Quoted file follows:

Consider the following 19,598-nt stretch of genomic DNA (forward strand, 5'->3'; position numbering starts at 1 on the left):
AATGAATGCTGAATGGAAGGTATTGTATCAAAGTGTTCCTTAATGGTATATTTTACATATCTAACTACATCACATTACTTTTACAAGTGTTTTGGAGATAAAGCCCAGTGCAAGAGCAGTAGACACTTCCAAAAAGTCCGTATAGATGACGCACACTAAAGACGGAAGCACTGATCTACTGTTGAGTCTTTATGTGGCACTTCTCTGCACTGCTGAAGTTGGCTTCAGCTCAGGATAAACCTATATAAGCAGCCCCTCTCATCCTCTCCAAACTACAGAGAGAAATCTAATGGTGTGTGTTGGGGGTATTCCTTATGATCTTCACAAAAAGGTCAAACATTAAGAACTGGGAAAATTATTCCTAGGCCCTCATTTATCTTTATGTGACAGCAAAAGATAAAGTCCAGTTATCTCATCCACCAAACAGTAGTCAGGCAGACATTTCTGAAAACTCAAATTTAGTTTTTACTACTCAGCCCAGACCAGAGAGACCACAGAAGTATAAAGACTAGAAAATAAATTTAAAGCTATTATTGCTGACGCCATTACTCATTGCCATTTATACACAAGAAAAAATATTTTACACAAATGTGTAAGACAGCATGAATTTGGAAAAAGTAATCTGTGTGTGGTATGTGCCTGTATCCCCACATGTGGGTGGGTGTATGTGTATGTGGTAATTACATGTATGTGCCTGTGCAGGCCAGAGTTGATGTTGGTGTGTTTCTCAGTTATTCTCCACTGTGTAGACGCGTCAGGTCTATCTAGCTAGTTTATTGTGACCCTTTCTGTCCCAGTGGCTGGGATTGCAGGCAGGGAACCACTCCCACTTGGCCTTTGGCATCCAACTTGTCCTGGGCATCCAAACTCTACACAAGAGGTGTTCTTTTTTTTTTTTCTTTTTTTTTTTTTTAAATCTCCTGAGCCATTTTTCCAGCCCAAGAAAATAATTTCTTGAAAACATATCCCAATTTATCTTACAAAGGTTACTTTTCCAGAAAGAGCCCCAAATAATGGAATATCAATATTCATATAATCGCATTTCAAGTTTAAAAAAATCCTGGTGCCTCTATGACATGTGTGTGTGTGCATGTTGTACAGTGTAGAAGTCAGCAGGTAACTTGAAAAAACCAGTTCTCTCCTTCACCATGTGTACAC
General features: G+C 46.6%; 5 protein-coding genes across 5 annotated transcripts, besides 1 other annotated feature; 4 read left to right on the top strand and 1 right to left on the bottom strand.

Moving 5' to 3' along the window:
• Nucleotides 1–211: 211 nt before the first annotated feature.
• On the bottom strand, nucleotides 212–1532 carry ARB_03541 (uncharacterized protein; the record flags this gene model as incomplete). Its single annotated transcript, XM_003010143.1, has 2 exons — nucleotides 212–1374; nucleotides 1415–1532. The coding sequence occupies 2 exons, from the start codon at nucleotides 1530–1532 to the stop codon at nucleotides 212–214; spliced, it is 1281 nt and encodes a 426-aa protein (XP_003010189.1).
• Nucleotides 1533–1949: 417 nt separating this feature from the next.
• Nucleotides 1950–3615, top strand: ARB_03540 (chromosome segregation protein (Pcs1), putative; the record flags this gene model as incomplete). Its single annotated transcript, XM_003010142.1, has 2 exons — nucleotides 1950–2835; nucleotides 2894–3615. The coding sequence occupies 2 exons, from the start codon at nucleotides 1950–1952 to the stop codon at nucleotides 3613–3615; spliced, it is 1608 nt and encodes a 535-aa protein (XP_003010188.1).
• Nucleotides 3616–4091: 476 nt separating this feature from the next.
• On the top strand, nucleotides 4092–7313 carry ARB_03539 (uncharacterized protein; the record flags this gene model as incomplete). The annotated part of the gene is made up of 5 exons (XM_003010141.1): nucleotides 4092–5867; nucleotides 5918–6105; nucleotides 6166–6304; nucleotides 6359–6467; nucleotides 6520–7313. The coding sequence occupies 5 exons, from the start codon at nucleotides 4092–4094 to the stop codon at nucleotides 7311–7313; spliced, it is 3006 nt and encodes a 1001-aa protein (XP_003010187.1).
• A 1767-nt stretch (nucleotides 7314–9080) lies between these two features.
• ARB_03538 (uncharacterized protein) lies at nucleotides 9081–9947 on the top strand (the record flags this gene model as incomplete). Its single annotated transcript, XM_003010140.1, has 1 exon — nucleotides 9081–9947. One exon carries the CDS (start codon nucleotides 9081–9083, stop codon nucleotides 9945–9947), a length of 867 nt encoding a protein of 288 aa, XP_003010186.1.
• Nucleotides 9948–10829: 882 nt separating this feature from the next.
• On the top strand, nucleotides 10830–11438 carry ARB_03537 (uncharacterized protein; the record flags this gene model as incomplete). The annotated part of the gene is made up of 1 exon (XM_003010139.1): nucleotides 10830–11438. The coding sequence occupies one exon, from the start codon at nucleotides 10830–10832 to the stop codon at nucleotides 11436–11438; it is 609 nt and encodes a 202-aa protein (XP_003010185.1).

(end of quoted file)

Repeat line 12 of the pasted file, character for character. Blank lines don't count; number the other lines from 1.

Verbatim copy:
• ARB_03538 (uncharacterized protein) lies at nucleotides 9081–9947 on the top strand (the record flags this gene model as incomplete). Its single annotated transcript, XM_003010140.1, has 1 exon — nucleotides 9081–9947. One exon carries the CDS (start codon nucleotides 9081–9083, stop codon nucleotides 9945–9947), a length of 867 nt encoding a protein of 288 aa, XP_003010186.1.